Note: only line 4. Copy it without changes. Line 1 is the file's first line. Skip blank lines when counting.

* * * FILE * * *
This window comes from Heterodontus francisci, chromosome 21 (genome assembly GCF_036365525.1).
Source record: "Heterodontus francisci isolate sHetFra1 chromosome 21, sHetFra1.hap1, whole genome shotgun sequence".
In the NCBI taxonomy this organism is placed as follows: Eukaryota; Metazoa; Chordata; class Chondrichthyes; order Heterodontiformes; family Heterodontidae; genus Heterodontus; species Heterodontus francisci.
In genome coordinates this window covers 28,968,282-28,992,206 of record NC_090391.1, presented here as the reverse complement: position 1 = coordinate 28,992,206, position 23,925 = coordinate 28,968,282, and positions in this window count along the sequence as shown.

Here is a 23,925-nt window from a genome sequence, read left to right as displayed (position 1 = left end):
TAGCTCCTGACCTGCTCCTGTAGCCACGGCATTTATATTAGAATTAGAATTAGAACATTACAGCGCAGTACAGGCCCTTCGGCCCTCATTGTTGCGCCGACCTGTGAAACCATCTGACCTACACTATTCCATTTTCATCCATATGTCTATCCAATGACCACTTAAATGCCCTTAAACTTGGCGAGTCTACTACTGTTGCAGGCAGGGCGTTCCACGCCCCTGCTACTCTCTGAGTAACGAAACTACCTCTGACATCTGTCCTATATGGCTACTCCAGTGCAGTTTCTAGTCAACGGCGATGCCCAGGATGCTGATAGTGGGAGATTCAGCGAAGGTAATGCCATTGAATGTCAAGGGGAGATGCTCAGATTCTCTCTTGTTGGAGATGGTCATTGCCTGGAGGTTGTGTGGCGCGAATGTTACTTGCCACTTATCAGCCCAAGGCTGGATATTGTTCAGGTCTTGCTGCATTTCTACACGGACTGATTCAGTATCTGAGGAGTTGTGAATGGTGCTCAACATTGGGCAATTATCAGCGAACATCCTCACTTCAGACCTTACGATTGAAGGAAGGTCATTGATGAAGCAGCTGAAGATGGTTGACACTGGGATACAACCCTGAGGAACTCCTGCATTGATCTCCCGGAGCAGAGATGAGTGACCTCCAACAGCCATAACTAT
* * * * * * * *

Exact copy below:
In genome coordinates this window covers 28,968,282-28,992,206 of record NC_090391.1, presented here as the reverse complement: position 1 = coordinate 28,992,206, position 23,925 = coordinate 28,968,282, and positions in this window count along the sequence as shown.